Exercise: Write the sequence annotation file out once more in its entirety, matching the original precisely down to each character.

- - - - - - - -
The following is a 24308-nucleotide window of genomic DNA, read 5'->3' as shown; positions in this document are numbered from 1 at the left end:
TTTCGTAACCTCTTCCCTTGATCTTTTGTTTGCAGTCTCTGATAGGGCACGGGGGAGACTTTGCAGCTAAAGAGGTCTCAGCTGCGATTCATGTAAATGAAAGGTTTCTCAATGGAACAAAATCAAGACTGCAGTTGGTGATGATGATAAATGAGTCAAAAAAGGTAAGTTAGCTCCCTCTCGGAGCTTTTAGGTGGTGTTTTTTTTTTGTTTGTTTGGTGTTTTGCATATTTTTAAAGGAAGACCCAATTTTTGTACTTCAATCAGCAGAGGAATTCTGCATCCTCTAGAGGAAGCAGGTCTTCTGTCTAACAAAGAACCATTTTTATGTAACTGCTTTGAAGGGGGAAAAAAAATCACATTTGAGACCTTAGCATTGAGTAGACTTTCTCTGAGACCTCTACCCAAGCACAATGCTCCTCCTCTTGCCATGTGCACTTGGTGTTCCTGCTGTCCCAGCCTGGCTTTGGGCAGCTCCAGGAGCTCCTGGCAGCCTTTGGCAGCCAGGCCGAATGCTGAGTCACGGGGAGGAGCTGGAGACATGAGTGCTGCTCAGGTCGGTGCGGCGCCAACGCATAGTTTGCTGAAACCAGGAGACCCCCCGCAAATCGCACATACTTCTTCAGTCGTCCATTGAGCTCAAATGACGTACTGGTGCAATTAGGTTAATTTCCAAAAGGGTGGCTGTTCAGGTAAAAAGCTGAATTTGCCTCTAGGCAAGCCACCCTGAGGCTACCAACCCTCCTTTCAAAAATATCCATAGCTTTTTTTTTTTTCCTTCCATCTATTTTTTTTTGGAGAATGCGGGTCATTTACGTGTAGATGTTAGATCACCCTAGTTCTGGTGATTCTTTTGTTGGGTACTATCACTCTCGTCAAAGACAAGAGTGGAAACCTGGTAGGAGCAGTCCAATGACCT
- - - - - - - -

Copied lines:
The following is a 24308-nucleotide window of genomic DNA, read 5'->3' as shown; positions in this document are numbered from 1 at the left end:
TTTCGTAACCTCTTCCCTTGATCTTTTGTTTGCAGTCTCTGATAGGGCACGGGGGAGACTTTGCAGCTAAAGAGGTCTCAGCTGCGATTCATGTAAATGAAAGGTTTCTCAATGGAACAAAATCAAGACTGCAGTTGGTGATGATGATAAATGAGTCAAAAAAGGTAAGTTAGCTCCCTCTCGGAGCTTTTAGGTGGTGTTTTTTTTTTGTTTGTTTGGTGTTTTGCATATTTTTAAAGGAAGACCCAATTTTTGTACTTCAATCAGCAGAGGAATTCTGCATCCTCTAGAGGAAGCAGGTCTTCTGTCTAACAAAGAACCATTTTTATGTAACTGCTTTGAAGGGGGAAAAAAAATCACATTTGAGACCTTAGCATTGAGTAGACTTTCTCTGAGACCTCTACCCAAGCACAATGCTCCTCCTCTTGCCATGTGCACTTGGTGTTCCTGCTGTCCCAGCCTGGCTTTGGGCAGCTCCAGGAGCTCCTGGCAGCCTTTGGCAGCCAGGCCGAATGCTGAGTCACGGGGAGGAGCTGGAGACATGAGTGCTGCTCAGGTCGGTGCGGCGCCAACGCATAGTTTGCTGAAACCAGGAGACCCCCCGCAAATCGCACATACTTCTTCAGTCGTCCATTGAGCTCAAATGACGTACTGGTGCAATTAGGTTAATTTCCAAAAGGGTGGCTGTTCAGGTAAAAAGCTGAATTTGCCTCTAGGCAAGCCACCCTGAGGCTACCAACCCTCCTTTCAAAAATATCCATAGCTTTTTTTTTTTTCCTTCCATCTATTTTTTTTTGGAGAATGCGGGTCATTTACGTGTAGATGTTAGATCACCCTAGTTCTGGTGATTCTTTTGTTGGGTACTATCACTCTCGTCAAAGACAAGAGTGGAAACCTGGTAGGAGCAGTCCAATGACCT